The thesis project focuses on illustrating the spatial consequences from the discrimination and prejudice towards individuals of lower social class particularly children living in poverty, being the innocent victims of structural inequality and looking at how spatial exclusions deteriorate the condition of the food environment and food security in Clarksfield, Oldham, an area with a high density of low-income households.

The association of structural inequality, poverty and architecture are explored through a comparative study of Unequal Territories, having unequal provision (including chosen site) of spatial and infrastructural qualities.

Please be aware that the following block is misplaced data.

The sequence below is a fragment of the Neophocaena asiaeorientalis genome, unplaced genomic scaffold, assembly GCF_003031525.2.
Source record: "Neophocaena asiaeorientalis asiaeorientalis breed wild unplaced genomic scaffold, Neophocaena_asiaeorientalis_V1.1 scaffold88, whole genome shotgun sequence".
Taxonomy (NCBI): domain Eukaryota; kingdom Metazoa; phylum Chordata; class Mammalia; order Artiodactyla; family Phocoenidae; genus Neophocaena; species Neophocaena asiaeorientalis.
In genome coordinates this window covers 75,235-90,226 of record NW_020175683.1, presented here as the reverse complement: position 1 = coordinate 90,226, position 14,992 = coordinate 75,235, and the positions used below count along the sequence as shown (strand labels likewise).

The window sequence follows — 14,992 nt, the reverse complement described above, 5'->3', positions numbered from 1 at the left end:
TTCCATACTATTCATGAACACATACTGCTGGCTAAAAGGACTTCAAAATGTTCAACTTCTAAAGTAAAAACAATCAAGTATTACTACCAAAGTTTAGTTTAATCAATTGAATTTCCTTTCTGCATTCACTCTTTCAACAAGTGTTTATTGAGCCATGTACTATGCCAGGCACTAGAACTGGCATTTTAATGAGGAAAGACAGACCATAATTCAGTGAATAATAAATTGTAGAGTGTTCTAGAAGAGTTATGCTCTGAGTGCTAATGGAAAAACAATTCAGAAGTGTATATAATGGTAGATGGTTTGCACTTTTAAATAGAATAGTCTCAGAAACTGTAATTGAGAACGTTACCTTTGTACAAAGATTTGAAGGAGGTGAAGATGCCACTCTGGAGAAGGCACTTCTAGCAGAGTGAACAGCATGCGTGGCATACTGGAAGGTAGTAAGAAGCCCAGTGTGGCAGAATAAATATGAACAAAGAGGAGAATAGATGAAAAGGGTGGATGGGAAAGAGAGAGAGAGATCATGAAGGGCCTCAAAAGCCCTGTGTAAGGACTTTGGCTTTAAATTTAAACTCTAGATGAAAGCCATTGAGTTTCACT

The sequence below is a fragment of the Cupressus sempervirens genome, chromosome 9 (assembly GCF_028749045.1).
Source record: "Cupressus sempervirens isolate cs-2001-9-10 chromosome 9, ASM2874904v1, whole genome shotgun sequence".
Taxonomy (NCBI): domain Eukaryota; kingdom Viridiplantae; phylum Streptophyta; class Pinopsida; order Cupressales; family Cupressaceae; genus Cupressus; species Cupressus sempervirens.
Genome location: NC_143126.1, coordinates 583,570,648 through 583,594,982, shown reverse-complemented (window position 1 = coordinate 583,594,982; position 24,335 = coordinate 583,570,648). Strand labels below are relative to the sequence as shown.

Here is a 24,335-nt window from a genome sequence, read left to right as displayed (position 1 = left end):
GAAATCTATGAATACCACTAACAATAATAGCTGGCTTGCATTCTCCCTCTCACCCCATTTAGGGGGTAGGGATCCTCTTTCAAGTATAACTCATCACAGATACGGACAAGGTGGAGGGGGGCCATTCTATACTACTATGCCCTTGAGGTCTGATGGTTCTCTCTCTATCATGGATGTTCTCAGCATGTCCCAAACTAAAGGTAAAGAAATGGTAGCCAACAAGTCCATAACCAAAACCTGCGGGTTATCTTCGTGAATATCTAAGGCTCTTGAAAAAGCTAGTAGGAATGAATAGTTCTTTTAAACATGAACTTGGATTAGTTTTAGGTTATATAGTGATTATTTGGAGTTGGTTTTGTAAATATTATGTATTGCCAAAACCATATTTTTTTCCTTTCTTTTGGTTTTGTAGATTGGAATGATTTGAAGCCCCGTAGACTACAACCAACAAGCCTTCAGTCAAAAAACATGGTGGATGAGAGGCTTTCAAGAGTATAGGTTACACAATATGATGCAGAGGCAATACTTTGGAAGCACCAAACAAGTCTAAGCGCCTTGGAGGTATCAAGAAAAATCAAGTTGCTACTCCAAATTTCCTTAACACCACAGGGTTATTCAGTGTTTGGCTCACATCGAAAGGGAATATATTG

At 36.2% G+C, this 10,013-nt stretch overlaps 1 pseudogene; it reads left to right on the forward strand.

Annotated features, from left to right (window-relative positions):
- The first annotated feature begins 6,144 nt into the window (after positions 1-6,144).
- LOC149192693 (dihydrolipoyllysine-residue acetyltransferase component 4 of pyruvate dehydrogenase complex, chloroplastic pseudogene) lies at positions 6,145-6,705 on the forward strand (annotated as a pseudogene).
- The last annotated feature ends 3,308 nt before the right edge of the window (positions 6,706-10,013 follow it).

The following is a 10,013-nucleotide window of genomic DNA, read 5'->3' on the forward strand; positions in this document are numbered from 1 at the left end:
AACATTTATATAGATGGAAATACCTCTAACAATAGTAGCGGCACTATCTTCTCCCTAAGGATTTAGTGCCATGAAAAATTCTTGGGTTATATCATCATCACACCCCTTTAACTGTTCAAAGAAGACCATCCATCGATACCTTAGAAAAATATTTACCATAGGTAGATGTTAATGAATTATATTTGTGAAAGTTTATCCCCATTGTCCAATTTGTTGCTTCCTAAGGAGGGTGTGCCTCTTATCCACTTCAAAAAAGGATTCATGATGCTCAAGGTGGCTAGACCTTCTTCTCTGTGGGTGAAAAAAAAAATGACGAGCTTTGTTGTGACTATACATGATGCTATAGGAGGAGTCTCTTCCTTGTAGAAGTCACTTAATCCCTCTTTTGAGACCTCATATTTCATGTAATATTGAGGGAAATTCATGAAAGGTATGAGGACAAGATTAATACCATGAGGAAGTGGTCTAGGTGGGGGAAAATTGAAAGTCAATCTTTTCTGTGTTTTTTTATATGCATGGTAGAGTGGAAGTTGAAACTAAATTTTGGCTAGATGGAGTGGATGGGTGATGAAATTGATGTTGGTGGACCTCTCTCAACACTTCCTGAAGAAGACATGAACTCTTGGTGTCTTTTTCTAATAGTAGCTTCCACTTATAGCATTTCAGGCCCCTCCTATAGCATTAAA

Through alternative redistribution and reintegration of territories on site, possible scenarios were created to present the spatial consequences of systemic discrimination, demonstrating how the lives of different groups and individuals can be affected by decisions made with little considerations towards underprivileged users with different backgrounds. The final output of the thesis is a proposal of a redesigned masterplan of Clarksfield, Oldham attained by addition, spatial reconfiguration and redistribution of structural features the site are lacking which have been optimized to accommodate the different needs of different user groups as well as to provide spatially equal environments that support improvement on food security.